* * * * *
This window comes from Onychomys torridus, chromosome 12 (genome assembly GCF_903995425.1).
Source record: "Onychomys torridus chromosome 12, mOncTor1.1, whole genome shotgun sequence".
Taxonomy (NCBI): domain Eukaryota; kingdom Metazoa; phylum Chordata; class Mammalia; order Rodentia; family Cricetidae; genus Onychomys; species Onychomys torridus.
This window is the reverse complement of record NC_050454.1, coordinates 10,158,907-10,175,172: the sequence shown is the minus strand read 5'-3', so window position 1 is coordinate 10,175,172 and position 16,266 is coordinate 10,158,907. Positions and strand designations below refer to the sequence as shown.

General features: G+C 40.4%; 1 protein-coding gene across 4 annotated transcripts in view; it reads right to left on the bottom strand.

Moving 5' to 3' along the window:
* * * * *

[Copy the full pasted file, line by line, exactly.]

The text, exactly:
This window comes from Onychomys torridus, chromosome 12 (genome assembly GCF_903995425.1).
Source record: "Onychomys torridus chromosome 12, mOncTor1.1, whole genome shotgun sequence".
Taxonomy (NCBI): domain Eukaryota; kingdom Metazoa; phylum Chordata; class Mammalia; order Rodentia; family Cricetidae; genus Onychomys; species Onychomys torridus.
This window is the reverse complement of record NC_050454.1, coordinates 10,158,907-10,175,172: the sequence shown is the minus strand read 5'-3', so window position 1 is coordinate 10,175,172 and position 16,266 is coordinate 10,158,907. Positions and strand designations below refer to the sequence as shown.

General features: G+C 40.4%; 1 protein-coding gene across 4 annotated transcripts in view; it reads right to left on the bottom strand.

Moving 5' to 3' along the window: